Multi-vehicle pile-up on Madison Avenue

Dimming prospects for an auto bailout spell trouble for the folks on Madison Avenue. Already, sources say that General Motors is taking a hard look at all of its advertising contracts – held by Interpublic and Publicis — to see if they should be renewed as they come up.

That’s a pretty big deal, given that GM forked out about $1 billion in ad spending for the first six months of the year. And overall, domestic automakers spent about $2.8 billion on advertising in the first six months of 2008, down 17 percent, but was still one of the 10 largest U.S. advertising categories.

If you want to know how dependent the advertising industry is on the auto industry, take a look at Advertising Age, which has a in-depth feature on it. The upshot:

If one or more of Detroit’s carmakers goes away, gets smaller or goes into bankruptcy, “all media companies need to be concerned and there will be an impact on agencies, which derive a substantial amount of their income from [Detroit],” warned Bob Liodice, president-CEO of the Association of National Advertisers. “These are substantial, heavyweight players. You’ve got some of the largest marketing spending companies in America.”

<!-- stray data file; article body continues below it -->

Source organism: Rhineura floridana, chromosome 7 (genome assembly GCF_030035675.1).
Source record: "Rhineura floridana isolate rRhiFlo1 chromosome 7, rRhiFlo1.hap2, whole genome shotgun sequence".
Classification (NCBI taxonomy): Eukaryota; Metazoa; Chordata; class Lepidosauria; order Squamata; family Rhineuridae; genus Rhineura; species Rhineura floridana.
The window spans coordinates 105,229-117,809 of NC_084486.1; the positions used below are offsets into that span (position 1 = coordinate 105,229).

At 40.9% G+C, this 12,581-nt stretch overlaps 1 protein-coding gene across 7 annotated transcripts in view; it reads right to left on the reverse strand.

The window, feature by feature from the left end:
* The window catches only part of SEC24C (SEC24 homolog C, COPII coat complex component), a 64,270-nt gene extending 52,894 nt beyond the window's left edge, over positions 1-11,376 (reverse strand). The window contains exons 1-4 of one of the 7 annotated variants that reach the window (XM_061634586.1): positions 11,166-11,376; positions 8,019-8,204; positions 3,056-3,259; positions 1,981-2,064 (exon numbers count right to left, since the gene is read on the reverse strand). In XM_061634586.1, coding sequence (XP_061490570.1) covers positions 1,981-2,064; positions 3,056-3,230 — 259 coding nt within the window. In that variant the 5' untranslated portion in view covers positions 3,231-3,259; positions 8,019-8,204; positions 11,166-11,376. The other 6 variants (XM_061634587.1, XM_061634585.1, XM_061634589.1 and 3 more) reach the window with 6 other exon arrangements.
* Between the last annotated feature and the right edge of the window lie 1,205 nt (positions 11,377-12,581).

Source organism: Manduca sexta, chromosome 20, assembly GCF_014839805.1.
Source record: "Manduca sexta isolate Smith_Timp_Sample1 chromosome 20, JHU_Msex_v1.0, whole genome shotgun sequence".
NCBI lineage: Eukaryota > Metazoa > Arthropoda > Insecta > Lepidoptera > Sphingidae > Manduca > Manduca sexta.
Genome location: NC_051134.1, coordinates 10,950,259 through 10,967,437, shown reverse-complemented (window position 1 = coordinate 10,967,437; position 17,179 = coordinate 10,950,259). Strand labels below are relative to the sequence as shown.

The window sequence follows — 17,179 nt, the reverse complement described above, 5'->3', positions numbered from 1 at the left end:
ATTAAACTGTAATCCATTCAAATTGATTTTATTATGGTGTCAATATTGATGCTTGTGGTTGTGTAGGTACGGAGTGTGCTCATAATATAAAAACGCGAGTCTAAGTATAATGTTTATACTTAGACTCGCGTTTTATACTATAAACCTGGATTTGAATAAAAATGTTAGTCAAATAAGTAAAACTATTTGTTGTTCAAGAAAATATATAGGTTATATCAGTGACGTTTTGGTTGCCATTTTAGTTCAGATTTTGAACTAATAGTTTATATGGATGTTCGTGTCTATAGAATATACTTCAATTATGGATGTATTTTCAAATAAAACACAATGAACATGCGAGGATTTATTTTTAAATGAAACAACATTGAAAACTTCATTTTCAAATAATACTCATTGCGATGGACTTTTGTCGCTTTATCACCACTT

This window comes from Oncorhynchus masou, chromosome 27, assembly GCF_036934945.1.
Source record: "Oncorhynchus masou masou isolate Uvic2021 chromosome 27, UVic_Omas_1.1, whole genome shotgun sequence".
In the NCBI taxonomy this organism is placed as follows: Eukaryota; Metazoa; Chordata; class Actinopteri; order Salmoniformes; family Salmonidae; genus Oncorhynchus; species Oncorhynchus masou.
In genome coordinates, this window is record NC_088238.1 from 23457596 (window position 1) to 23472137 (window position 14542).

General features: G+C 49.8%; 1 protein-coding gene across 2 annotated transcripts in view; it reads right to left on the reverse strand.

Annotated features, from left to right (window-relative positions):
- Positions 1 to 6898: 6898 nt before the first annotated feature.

Keep an eye on:

    Ziff Davis Media announced Wednesday that it was ending print publication of its 27-year-old flagship, PC Magazine, and would take the title online only (NY Times) Ben Silverman, the co-chairman of NBC Entertainment and NBC Universal Television Studio, has joined the board of the Peacock Equity Fund (The Hollywood Reporter) Google is shutting down Lively, the virtual world that could be embedded into other Websites (TechCrunch) Publicis hopes it can beat the advertising market in terms of revenue growth and margin in 2009 (Reuters)